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Thread: Polish & Czech languages, comparison

  1. #1
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    Polish & Czech languages, comparison


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    Is Polish closer to Slovak or Czech?
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    One time in a grocery store, an announcement came over the loudspeaker asking whether anyone in the store could speak Hungarian. My father--who speaks only English, Polish, Spanish, and Ukrainian fluently--nevertheless went to the customer service desk in the hope that he might help. Sure enough, the foreign-speaking customer was actually Czech. According to his own account, my father--merely by speaking Polish with a Czech accent--was able to act as interpreter.

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    Two most influential Slavic languages are Russian and Polish. I won't go into details why this is so. Historically these two Slavic languages. I can say with certainty about phonetics of Polish. Polish is not as any other Slavic languages.
    Is Polish more similar to Czech or Slovak, or Sorbian in Lusatia? Impossible to say. Polish is the only remaining Leichitic, western Slavic language.

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    Quote Originally Posted by Volat View Post
    Polish is not as any other Slavic languages.
    Polish is the only major modern Slavic language that retains the Common Slavic nasal vowels ę and ą (Old Church Slavonic ѧ and ѫ).
    Last edited by lgmayka; 02-14-2019 at 11:48 AM.

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    Quote Originally Posted by lgmayka View Post
    Polish is the only major modern Slavic language that retains the Common Slavic nasal vowels ę and ą (Old Church Slavonic ѧ and ѫ).
    My wife is Polish from Belarus (Grodno oblast, Shchuchinsk region to be precise). My daughter is half Pole. My wife teaches our daugter Polish. Polish nasal sounds are beyond me.

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    Novgorodian dialect is different from Russian, Ukrainian, Belarusian, all other Slavic languages. Some respectful linguists decided to name it as 4th separate Slavic language.
    I can understand Polish, Bulgarian, 'old Russian' written in manuscripts in Kiev. But I can _not_ understand_ the language Novgorodians used on birch-barks. It's definitely Slavic. But without help of a professional linguist one won't understand their language.
    https://en.wikipedia.org/wiki/Old_Novgorod_dialect

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    Quote Originally Posted by Volat View Post
    Novgorodian dialect is different from Russian, Ukrainian, Belarusian, all other Slavic languages. Some respectful linguists decided to name it as 4th separate Slavic language.
    I can understand Polish, Bulgarian, 'old Russian' written in manuscripts in Kiev. But I can _not_ understand_ the language Novgorodians used on birch-barks. It's definitely Slavic. But without help of a professional linguist one won't understand their language.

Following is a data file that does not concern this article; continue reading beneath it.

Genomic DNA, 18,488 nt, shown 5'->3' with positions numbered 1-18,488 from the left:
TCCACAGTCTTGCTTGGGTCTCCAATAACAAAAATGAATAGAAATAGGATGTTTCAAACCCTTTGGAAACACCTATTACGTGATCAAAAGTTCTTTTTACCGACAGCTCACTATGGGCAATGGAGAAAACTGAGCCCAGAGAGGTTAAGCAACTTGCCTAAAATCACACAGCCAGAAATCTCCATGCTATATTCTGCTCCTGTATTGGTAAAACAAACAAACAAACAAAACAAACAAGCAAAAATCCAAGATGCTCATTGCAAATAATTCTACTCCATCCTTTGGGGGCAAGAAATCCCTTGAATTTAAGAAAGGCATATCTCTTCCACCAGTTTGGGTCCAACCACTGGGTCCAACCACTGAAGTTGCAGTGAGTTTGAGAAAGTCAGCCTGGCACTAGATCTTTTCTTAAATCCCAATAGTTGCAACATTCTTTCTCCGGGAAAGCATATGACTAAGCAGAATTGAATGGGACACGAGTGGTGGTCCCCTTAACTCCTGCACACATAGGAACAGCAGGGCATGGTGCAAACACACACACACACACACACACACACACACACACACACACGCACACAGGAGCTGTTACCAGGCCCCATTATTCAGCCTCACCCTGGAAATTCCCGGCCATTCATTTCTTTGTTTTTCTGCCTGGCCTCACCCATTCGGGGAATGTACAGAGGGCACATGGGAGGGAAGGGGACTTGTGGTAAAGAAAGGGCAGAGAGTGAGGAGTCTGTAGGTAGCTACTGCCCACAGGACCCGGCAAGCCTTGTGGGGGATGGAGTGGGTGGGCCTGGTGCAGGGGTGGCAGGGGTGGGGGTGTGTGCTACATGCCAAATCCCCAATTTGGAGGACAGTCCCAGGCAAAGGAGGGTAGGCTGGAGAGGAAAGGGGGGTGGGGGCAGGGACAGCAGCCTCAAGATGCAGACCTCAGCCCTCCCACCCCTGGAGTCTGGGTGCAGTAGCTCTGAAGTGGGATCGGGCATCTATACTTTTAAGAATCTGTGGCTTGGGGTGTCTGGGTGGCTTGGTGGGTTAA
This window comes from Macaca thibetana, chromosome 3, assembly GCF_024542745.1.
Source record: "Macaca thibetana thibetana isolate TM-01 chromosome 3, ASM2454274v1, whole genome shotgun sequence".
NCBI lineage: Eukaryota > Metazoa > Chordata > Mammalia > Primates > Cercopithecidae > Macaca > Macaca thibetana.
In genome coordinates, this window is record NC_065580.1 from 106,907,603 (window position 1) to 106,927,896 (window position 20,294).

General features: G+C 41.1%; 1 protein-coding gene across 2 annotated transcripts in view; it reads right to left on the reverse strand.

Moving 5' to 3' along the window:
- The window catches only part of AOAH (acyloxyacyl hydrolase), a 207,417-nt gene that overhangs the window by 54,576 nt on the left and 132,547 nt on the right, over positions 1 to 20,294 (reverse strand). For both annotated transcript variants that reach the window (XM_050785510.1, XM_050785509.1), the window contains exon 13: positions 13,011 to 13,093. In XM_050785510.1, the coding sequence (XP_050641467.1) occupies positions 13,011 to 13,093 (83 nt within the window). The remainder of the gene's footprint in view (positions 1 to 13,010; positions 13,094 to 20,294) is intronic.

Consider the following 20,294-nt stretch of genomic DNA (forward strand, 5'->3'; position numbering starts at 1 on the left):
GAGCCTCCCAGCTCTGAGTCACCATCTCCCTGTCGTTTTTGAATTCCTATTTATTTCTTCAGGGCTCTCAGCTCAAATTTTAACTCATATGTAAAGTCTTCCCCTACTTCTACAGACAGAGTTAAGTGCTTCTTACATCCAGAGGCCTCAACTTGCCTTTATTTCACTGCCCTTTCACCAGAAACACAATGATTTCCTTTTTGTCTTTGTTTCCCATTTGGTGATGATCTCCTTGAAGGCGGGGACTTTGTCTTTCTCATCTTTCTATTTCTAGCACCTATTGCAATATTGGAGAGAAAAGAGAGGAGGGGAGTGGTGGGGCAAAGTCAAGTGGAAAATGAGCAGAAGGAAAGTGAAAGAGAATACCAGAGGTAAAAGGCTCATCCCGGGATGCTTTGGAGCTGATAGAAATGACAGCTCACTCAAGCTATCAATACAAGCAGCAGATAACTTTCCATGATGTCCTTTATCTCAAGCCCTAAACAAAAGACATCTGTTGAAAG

https://en.wikipedia.org/wiki/Old_Novgorod_dialect
    Do Northwest Russians have R1a clades closer to Poles or other West Slavs than to other East Slavs?. I read somewhere that Novgorodian had some similarities with old Polish. But i don't remember the exact source anymore. Or were Novgorodian/Northwest Russian dialects so distinct because of Baltic influences?
    Y-DNA: R1a> R-M417> R-Z645> R-Z93> R-Z94> R-Y3 (Sredny Stog culture)> R-L657> R-Y4(Andronovo)> R-Y6> R-Y5> R-Y920* (Pashtun)

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    One survey found that out of 114 men in "Arkhangelsk region (upper Pinega river, Karpogory district)", 31.6% tested positive for M458 (and 14% belonged to R1b-M269).

    Out of 121 men in the "Vologda region", 24.0% tested M458+.

    See Table K in S1 File in this published paper.
    Last edited by lgmayka; 02-14-2019 at 11:58 PM.

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    Quote Originally Posted by lgmayka View Post
    One survey found that out of 114 men in "Arkhangelsk region (upper Pinega river, Karpogory district)", 31.6% tested positive for M458 (and 14% belonged to R1b-M269).[/URL].
    There is a lot of variability between particular locations in Northern Russia. For example, it should be noted that this paper includes three different "East Slavic" samples from the Arkhangelsk region, an only one ("upper Pinega river") shows such an elevated level of M458 and M269. The two remaining samples, from Mezen River(n=54) and Krasnoborsk & Lensk districts (n=91), show only 3.7% and 7.7% for M458, plus 0% and 6,7% for R1b-M269, respectively, while showing higher frequencies of the remaining branches of R1a (40.7% and 12.1% vs 7.9% at the upper Pinega). All this suggests that what we see in a population at the upper Pinega river is not characteristic for all Northern Russians of Slavic origin and thus seems to be a result of a local founder effect.

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